LONDON — While "flattered" to be linked with the vacant England coaching job, Harry Redknapp said Friday his focus remains on Tottenham's pursuit of Champions League qualification.
With the European Championship only four months away, Redknapp is the leading contender to replace Fabio Capello as England coach. But with no certainty that Redknapp can be lured from Tottenham, English Football Association executives met Friday to form a shortlist of candidates.
Key members of the England squad have quickly swung into line with the national mood by publicly endorsing the 64-year-old Redknapp, who has led Tottenham into third place in the Premier League.
And Redknapp has the skills FA chairman David Bernstein requires of his new coach: strong motivational qualities, experience handling star players and an ability to produce exciting football.
The groundswell of public support for Redknapp gathered after Capello quit on Wednesday following a disagreement with the FA over John Terry being stripped of the captaincy.
"It's nice if people put me in a position where they think I've got a chance of getting the job," Redknapp said Friday. "It is flattering. Other managers have come out and said nice things and I appreciate everybody's support really."
It has been a whirlwind week for Redknapp. Facing a potential jail sentence on Wednesday morning, by the evening he had been cleared of tax fraud and installed as the favorite to replace Capello.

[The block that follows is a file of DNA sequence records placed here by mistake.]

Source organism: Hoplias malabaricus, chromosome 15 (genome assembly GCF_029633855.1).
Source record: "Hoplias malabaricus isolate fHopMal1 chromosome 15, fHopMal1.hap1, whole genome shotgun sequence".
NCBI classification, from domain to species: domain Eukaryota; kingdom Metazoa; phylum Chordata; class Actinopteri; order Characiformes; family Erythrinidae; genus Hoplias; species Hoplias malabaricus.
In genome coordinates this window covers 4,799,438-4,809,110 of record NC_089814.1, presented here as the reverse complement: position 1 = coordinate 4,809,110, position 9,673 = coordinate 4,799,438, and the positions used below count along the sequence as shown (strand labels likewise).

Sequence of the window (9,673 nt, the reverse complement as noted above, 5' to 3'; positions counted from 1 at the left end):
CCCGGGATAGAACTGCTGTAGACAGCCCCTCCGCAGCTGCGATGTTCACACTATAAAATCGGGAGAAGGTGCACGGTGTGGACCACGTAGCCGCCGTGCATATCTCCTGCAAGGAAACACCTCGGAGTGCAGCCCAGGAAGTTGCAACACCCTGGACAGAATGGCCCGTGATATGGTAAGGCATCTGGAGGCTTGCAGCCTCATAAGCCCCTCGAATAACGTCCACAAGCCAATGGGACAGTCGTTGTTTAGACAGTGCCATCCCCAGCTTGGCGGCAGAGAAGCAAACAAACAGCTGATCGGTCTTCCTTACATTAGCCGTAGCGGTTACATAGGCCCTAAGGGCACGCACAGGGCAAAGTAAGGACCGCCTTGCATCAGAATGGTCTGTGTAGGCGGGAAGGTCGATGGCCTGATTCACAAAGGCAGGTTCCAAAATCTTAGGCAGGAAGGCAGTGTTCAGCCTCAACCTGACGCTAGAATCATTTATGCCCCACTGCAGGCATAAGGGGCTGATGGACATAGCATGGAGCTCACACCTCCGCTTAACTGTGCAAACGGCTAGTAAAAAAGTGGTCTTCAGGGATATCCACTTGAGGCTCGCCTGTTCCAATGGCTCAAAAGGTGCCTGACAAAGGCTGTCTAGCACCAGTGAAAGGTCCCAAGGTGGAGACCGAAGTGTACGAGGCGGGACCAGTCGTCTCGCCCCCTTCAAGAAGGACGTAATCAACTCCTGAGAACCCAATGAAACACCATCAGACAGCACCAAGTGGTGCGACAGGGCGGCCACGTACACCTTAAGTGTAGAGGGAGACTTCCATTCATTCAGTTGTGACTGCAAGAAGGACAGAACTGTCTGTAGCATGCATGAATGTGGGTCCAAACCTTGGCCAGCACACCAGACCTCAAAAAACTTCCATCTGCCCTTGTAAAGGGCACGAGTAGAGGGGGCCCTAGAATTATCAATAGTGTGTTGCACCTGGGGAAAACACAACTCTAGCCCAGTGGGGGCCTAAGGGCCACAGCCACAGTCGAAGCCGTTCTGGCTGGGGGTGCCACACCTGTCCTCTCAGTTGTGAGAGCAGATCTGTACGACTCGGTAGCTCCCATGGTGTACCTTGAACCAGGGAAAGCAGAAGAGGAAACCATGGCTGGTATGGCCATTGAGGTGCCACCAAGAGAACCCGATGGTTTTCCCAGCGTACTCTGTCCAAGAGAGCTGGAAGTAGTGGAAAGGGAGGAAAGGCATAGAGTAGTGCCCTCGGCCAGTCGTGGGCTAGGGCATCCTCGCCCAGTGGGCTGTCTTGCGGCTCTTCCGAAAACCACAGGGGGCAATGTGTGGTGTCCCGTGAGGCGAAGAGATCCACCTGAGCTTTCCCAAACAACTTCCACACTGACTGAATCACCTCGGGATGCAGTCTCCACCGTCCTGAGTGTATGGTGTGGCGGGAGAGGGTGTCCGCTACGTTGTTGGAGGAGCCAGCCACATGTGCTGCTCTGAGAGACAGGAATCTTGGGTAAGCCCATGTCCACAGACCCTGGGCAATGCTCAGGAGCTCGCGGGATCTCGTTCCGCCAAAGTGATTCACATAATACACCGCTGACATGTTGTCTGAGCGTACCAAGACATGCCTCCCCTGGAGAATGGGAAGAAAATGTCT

But leaving Tottenham would be difficult, with the team seven points behind leader Manchester City and another season still to run on his contract.
"I can't take my eye off the ball at Tottenham at the moment because we're looking to get Champions League football, we're still in the FA Cup and I owe it to them to continue to keep completely focused on the job I'm doing here," Redknapp said. "It wouldn't be fair to anybody here if I started to let my thoughts wander elsewhere."
England Under-21 coach Stuart Pearce will take charge of England's friendly against the Netherlands on Feb. 29. The FA said another interim coach could be in place for Euro 2012.
But Redknapp said the job is too big to be done by a part-timer.
"It is hard enough managing a league club let alone managing your country. It's two very difficult jobs," he said. "I think your focus has got to be on one job."
Redknapp also has his health to think about, having undergone heart surgery in November during his legal fight.
"My family has gone from one storm to another, but I prefer this storm (about the England job)," Redknapp's son, former England international Jamie Redknapp, wrote in Friday's editions of the Daily Mail. "My dad has been ill worrying about his case. He has been anxious and angry.
"Worrying about my mum, who is a gentle and soft person. Worrying about what would happen to her if he ended up with a guilty verdict. I don't want to sound selfish, but whatever my dad ends up doing, he has to do what is best for him."